But what does a doula even do? | Winnipeg Doula
"Oh you're a doula? That's like a midwife, right?"
While birth doula care is increasing in popularity, it's still a mystery to many people. After we've established that as a doula I am actually not just like a midwife, (Wichita Doula covers that distinction fantastically here) the next question is usually "Well, so what do you do then?"
That answer... isn't an easy one. You see, a doula's duties are as varied as the families that choose to hire us. The great thing about doula services is that they are completely tailored to your unique experience. What works for one person may make another turn up their nose- and that's ok. Here's just a small sampling of what your doula may do for you during your pregnancy and birth.
Answer your questions and share in your joys (and fears). One of the benefits of hiring your doula early in pregnancy is that she's there along with you for the entire ride. Your doula can act as a first point of contact for those "I'm not sure if this is normal" questions or the "I'm so over these stranger belly rubs" moments. Consider me your personal sounding board.
Help you decide if this time it's really labor. Your doula can assist you in recognizing the signs of labor, and knowing when to ignore and keep 'doing life' and when to start making forward progress to your chosen place of birth and settling in.
Help you get settled. Whether your place of birth is home, birth centre or one of our hospitals (Women's Hospital at Health Sciences Centre and St Boniface Hospital are both great choices)- a doula is a great resource to put those finishing touches together- whether that means inflating and filling a birth pool, setting up your favorite music or walking you through the strange hospital hallways and settling in to your new home away from home. Feeling comfortable and secure in your birth space makes such a difference in your ability to confidently handle the sensations of labor- and your doula makes sure the job gets done.
Provide support while you move. Movement during birth is linked with shorter, less complicated labors. As a doula I will suggest different ways to use movement and position changes to help you cope with each contraction. It may mean we go for a walk around the halls or the neighborhood, stopping to lean on me during contractions, or it could mean providing a firm foundation while you handle contractions on the birthing ball. If you've chosen an epidural, a doula can help you change positions in the bed for greater comfort and to encourage baby to move down easier.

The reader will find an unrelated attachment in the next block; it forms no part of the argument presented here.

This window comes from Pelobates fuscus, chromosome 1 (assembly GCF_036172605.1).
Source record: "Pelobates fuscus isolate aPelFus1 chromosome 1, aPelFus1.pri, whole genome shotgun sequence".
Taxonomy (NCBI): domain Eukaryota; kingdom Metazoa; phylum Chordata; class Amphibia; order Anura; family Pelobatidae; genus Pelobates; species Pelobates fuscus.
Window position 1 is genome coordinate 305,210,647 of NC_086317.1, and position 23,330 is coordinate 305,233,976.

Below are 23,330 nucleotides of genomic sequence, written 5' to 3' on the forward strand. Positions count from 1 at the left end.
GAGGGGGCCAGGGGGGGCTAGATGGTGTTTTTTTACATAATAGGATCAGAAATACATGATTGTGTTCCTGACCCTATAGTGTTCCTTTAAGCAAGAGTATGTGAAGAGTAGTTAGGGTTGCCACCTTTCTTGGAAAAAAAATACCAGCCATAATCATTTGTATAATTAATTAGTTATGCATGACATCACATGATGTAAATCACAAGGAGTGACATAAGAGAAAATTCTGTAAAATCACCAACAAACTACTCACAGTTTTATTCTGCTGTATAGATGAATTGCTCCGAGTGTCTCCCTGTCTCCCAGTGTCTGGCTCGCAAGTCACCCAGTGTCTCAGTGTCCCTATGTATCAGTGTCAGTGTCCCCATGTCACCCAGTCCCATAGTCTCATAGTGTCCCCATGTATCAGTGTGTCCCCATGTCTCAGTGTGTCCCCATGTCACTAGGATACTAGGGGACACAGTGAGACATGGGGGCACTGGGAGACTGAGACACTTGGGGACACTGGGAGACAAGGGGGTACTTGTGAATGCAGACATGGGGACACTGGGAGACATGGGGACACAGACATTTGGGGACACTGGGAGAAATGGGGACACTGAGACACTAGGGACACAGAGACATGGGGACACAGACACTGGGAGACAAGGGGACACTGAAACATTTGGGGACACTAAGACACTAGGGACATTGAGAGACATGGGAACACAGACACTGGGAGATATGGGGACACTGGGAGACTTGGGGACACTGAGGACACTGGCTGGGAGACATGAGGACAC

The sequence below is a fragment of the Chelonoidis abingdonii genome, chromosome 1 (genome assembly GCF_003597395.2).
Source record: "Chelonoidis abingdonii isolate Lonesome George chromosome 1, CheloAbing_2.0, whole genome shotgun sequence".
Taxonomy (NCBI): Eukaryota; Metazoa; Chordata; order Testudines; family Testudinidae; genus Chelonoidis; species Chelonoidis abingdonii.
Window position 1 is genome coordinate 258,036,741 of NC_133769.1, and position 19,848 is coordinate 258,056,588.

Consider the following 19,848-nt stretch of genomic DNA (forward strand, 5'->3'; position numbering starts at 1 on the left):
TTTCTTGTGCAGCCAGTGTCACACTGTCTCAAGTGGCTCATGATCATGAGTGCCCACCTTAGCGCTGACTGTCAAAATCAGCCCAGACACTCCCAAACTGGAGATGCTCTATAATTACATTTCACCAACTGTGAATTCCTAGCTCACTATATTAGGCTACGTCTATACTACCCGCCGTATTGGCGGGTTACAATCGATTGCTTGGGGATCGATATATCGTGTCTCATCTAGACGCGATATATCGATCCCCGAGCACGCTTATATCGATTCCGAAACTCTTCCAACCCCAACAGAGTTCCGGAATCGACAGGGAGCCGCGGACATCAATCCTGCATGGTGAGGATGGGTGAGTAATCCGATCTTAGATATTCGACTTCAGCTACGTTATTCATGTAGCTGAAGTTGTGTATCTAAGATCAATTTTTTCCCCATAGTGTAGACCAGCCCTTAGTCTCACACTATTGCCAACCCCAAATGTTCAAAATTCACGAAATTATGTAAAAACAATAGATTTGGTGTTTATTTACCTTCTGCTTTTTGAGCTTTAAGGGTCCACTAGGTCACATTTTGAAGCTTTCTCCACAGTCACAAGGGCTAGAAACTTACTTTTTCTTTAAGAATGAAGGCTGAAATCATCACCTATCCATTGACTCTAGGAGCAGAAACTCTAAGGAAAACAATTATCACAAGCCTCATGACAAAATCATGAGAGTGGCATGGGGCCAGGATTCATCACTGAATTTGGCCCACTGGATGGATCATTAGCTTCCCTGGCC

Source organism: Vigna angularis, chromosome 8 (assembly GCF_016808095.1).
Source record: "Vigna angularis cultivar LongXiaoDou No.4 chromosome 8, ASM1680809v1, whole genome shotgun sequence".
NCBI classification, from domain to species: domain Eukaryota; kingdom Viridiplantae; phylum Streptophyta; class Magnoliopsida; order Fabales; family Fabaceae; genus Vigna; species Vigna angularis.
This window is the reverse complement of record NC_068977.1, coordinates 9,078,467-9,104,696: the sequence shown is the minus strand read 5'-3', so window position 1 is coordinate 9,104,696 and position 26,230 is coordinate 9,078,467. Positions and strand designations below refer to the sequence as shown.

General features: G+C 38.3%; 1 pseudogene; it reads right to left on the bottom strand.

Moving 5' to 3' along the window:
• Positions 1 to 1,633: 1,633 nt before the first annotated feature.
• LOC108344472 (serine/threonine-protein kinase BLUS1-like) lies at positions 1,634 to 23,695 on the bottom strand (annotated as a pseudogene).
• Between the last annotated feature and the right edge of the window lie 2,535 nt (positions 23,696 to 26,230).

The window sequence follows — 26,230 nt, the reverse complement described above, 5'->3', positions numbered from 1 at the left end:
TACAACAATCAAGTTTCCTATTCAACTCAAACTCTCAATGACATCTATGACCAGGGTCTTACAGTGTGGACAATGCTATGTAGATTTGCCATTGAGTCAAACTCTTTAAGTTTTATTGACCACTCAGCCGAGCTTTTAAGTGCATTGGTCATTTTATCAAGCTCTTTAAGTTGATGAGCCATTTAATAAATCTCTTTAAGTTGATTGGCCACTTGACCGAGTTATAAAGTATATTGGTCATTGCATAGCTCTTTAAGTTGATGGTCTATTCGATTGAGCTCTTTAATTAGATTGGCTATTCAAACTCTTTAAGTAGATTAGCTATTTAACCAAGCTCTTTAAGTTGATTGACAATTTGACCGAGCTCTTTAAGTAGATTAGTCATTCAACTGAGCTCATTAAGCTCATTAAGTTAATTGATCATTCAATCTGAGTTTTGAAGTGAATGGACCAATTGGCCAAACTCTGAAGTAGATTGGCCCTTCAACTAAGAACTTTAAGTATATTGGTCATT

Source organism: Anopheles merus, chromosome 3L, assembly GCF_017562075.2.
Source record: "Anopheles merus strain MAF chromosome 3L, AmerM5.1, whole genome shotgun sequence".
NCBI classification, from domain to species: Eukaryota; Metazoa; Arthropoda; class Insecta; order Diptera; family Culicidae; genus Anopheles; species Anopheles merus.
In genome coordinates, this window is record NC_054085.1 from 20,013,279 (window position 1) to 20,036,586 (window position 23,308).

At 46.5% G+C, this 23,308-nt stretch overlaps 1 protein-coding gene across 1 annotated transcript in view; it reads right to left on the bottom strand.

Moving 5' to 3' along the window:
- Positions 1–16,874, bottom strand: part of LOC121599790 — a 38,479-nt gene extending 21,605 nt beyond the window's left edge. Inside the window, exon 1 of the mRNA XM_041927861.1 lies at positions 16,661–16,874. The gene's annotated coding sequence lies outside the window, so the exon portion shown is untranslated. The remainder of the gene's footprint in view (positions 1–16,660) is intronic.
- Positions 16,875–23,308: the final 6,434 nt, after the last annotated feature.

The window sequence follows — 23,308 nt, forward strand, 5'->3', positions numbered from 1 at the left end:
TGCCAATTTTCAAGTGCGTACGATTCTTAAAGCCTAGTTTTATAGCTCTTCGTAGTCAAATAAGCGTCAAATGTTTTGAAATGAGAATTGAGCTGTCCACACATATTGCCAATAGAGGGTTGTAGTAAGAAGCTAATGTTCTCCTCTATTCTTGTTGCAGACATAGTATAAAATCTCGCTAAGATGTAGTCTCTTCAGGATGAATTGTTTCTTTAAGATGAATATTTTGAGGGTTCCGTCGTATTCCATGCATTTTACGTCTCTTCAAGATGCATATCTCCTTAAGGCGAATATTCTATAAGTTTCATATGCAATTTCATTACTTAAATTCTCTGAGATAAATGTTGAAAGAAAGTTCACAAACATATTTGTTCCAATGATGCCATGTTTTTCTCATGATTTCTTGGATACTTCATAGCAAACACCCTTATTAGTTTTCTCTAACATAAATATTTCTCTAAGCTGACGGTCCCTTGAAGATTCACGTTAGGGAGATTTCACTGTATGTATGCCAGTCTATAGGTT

Remind you that this is normal, this is good, and you are doing just fine. While birth is inherently normal-- it can also be intimidating and scary! Your doula is there at each turn to explain the unexpected and reassure you when you're feeling worried. Having a doula who is experienced in pregnancy and birth and can soothe your fears is priceless. Sometimes all you need when you're struggling during labor is someone who can whisper in your ear that you are rocking those contractions.
Soothe aching muscles and release tension. Touch relaxation and counterpressure are truly truly wonderful tools. During labor a doula may use massage techniques or touch relaxation to pinpoint areas that you are feeling tension and help you release. The looser and more relaxed your body, the less pain you will experience. Another one of my favorite doula moves is providing counterpressure or a double hip squeeze. Many birthing people feel their contractions primarily in their backs- providing steady counterpressure during contractions can greatly reduce the sensation and allow you to focus on releasing and breathing through contractions.
Help your partner find their feet. I have been blessed to witness many amazing partners offering support to their significant other during birth. And they almost unanimously have told me before labor they were nervous. That they wouldn't be enough, they wouldn't know what to do, that they didn't know enough to be a good support. The labor room can be an overwhelming space, and partners thrive knowing that all the pressure isn't on them. With a doula present, your partner is able to watch, learn, and step in as much (or as little) as they are comfortable. Having a doula present also allows them to take food or bathroom breaks without worrying that you'll feel abandoned.
Give Postpartum Support. A doula provides nonjudgmental support during your postpartum period as well, whether you have questions about feeding, sleep (or lack thereof!), babywearing, diapering or more. Having a doula means that there's always someone just a text or call away, ready to encourage or answer questions.
If you're already convinced that a doula is right for you, head on over to our Contact page to set up a time for us to chat and get to know each other better. If you're still needing a bit more information, stop on over at the Services tab for a list of what is included with your birth doula care. And as always, don't be shy to ask more questions if you need. I love to talk about my work!